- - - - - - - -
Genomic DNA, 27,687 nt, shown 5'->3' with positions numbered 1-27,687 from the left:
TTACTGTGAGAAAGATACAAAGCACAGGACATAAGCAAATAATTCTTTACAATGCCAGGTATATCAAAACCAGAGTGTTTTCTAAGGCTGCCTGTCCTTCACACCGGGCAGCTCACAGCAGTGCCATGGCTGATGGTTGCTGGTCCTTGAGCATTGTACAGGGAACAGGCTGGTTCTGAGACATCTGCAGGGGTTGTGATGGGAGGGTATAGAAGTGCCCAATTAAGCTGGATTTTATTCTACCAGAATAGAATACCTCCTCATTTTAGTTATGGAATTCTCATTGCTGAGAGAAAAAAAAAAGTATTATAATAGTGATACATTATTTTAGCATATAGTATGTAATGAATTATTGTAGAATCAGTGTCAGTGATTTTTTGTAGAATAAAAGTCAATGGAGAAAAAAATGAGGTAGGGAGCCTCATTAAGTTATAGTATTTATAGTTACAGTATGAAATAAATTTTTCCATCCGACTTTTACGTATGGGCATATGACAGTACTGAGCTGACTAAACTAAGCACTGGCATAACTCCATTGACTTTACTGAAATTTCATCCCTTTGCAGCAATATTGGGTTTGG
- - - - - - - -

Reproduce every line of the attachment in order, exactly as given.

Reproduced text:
Genomic DNA, 27,687 nt, shown 5'->3' with positions numbered 1-27,687 from the left:
TTACTGTGAGAAAGATACAAAGCACAGGACATAAGCAAATAATTCTTTACAATGCCAGGTATATCAAAACCAGAGTGTTTTCTAAGGCTGCCTGTCCTTCACACCGGGCAGCTCACAGCAGTGCCATGGCTGATGGTTGCTGGTCCTTGAGCATTGTACAGGGAACAGGCTGGTTCTGAGACATCTGCAGGGGTTGTGATGGGAGGGTATAGAAGTGCCCAATTAAGCTGGATTTTATTCTACCAGAATAGAATACCTCCTCATTTTAGTTATGGAATTCTCATTGCTGAGAGAAAAAAAAAAGTATTATAATAGTGATACATTATTTTAGCATATAGTATGTAATGAATTATTGTAGAATCAGTGTCAGTGATTTTTTGTAGAATAAAAGTCAATGGAGAAAAAAATGAGGTAGGGAGCCTCATTAAGTTATAGTATTTATAGTTACAGTATGAAATAAATTTTTCCATCCGACTTTTACGTATGGGCATATGACAGTACTGAGCTGACTAAACTAAGCACTGGCATAACTCCATTGACTTTACTGAAATTTCATCCCTTTGCAGCAATATTGGGTTTGG